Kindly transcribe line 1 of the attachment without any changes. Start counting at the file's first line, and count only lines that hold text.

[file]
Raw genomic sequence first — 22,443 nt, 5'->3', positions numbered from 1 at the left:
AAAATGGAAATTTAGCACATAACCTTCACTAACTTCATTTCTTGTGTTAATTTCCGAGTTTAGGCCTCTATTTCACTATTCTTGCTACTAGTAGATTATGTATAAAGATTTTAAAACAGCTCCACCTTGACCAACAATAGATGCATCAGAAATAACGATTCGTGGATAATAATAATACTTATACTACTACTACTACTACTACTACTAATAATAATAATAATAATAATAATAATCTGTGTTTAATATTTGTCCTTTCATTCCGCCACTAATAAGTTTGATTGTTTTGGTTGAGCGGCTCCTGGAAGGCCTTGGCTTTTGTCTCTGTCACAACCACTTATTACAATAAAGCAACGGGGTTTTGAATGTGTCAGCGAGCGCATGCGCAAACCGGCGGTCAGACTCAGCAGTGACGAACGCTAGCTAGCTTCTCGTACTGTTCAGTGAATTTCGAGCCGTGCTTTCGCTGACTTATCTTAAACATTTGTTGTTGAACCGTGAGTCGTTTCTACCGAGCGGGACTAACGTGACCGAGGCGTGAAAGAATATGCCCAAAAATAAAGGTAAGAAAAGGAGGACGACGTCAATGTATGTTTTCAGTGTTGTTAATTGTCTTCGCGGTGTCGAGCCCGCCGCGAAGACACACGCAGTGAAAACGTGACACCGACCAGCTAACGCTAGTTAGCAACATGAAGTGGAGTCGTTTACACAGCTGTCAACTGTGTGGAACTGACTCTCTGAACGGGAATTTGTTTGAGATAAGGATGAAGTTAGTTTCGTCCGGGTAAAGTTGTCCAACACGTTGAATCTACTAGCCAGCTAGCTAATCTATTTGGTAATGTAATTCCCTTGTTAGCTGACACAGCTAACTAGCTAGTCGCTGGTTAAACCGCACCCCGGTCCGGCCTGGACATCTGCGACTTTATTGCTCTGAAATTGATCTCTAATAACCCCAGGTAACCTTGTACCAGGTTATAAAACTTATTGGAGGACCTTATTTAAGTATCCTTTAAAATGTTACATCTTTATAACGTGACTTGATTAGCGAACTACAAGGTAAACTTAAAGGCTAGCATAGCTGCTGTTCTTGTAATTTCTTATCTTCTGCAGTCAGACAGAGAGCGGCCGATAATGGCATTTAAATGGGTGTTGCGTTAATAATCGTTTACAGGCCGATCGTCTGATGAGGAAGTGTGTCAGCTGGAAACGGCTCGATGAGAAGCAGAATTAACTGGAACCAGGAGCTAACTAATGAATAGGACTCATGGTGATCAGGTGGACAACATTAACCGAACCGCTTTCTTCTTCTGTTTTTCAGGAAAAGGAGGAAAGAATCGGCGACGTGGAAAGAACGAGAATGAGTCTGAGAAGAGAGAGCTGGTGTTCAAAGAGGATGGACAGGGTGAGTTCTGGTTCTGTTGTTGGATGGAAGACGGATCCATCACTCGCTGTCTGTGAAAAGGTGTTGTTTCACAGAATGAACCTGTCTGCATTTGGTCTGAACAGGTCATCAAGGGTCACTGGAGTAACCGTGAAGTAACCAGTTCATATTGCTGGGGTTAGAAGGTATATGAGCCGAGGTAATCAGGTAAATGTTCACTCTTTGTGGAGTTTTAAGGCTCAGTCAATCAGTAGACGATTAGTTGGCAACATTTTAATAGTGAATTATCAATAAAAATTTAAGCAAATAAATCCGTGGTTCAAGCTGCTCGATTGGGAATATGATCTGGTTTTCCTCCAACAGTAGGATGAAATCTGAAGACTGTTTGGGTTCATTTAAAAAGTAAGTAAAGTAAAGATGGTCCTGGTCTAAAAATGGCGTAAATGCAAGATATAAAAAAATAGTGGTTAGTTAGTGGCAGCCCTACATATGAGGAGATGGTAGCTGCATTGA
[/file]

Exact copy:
Raw genomic sequence first — 22,443 nt, 5'->3', positions numbered from 1 at the left: